Tuesday, October 18, 2016

Social Security is Not a Retirement Strategy



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One of the biggest questions of those near retirement or in retirement ask is, “Will I have enough income during retirement to cover my living expenses?" The second biggest question asked is “Should I factor in Social Security (SS)”? Retirees should always include Social Security when creating their retirement portfolio.

The first thing you need to find out is if you are eligible for SS benefits. The time to find this out is at each job you work or by calling the Social Security Administration.

A common misconception by most people is that if SS taxes are taken out of your paycheck then you must be eligible for SS benefits. This is not true. Some employers do not pay into SS but are required to participate in a retirement plan. Find out whether your employer participates in SS and whether your position is be covered by SS. If jobs you work are not eligible for SS benefits and do not offer a retirement plan, you will need to create an alternative to make up for the missing income. Many federal government employees, certain railroad workers, and employees of some state and local governments are not covered by SS.

You will need at least 40 credits to be eligible to collect SS benefits provided you meet all the other requirements. If you are eligible for SS benefits the amount shown on your yearly statement, is an estimate and is not the amount you will receive when you begin collecting SS benefits. This is due to the windfall elimination provision reduction formula the Social Security Administration applies to determine your monthly SS benefit.

However, there are limits on how much you can earn while collecting SS benefits, and if you exceed those limits, your SS benefits will be considerably reduced. If your earnings exceed a certain level, up to 85 percent of Social Security benefits may be taxable. At full retirement age, no income restrictions apply and there is no penalty for additional income earned.

According to research by Prudential, SS benefits for those aged 65-74, accounts for 54 percent of total retirement income, for those aged 75-84, 61 percent and those 85 and older 66 percent.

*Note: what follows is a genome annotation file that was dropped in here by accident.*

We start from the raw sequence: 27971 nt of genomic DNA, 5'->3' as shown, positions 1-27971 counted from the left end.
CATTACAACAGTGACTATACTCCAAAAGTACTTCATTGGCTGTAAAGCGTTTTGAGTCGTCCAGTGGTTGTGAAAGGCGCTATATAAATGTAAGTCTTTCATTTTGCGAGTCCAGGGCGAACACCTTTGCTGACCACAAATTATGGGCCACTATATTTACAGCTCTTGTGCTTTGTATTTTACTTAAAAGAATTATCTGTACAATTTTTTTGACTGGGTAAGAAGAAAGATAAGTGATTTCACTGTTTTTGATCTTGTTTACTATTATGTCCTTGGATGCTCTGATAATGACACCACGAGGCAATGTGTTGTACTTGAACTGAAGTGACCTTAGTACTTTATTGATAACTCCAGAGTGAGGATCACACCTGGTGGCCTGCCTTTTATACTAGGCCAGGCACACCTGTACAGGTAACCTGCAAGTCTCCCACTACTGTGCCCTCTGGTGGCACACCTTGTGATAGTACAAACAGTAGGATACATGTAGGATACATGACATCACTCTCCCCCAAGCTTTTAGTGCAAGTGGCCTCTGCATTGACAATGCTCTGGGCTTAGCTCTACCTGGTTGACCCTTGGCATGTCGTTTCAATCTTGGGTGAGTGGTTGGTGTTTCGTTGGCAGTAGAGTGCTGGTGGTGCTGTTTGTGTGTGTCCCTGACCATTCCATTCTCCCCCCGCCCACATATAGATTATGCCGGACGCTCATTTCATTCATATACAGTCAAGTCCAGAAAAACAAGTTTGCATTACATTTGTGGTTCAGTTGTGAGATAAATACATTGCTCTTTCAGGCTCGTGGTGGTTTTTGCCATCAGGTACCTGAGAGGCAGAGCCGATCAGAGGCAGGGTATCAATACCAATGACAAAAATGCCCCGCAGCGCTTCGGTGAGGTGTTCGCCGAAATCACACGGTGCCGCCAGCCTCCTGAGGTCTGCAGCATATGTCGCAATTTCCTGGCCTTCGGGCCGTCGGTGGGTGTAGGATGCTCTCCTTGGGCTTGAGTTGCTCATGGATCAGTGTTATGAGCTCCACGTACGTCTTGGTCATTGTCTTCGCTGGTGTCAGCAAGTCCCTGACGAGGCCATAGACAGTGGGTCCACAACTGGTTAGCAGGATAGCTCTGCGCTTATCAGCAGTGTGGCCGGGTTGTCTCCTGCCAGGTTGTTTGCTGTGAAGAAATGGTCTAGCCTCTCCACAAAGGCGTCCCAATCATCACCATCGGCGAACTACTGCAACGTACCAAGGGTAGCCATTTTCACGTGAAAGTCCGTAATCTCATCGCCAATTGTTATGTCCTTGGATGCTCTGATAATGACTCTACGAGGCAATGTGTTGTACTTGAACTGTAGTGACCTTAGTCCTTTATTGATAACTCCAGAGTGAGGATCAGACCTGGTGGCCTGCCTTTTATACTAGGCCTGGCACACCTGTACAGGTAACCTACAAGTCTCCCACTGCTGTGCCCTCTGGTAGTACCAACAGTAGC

One advantage of collecting SS benefits - it is guaranteed income for life that increases over time due to a mandatory Cost of Living Adjustment (COLA). COLA increases SS recipients’ benefits by a specific percentage because of yearly inflation. SS benefits also include spousal coverage. Benefits of a deceased recipient can be passed to a current spouse or child under age 18.

You must contact a Certified Financial Accountant (CPA) to determine the portion of your SS benefits that will be subject to taxes. You will also need to consultant a financial advisor to find out the best strategy to maximize your SS benefits. The best approach is to setup a meeting with your CPA and Financial Advisor and ask them to develop a strategy for you.

Most financial advisors do not calculate replacement rates the same way the Social Security Administration does which substantially changes the retirement income calculation. Ensure your financial advisor uses the Social Security Administration’s replacement rate to determine the most accurate retirement income calculation.

Unfortunately, most employees do not have a pension plan or retirement plan so their only income during retirement is Social Security. Pension plans are nearly extinct and employees now have to rely on employer provided retirement plans or their own personal savings in addition to SS benefits. In many instances, a combination of these is required to meet basic financial needs during retirement; some retirees may need all three sources. One factor to consider is living cost increases and many retirees are living longer. Other factors to consider: where you live, your needs, your health status, and your other financial obligations that can quickly erode your fixed monthly income. There are three options that you can take when collecting SS benefits:

·         Early retirement. If you take your SS benefits at 62, your monthly payments will be permanently reduced between 20% and 30%, depending on your date of birth.
·         Normal retirement. The "normal" or "full retirement age" that ranges from 65 to 67 depending on your date of birth.
·         Late retirement. You can wait until 70 to take your SS benefits.

Retirement must be carefully planned and must include the expertise of professionals such as a Certified Financial Accountant and Financial Advisor to ensure that you maximize your SS benefits and minimize your tax liabilities.

1 comment:

Andi Fix said...

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